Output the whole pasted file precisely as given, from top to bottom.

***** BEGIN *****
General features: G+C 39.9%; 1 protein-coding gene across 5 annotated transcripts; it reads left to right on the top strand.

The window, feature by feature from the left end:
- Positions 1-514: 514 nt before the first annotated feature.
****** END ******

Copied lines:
General features: G+C 39.9%; 1 protein-coding gene across 5 annotated transcripts; it reads left to right on the top strand.

The window, feature by feature from the left end:
- Positions 1-514: 514 nt before the first annotated feature.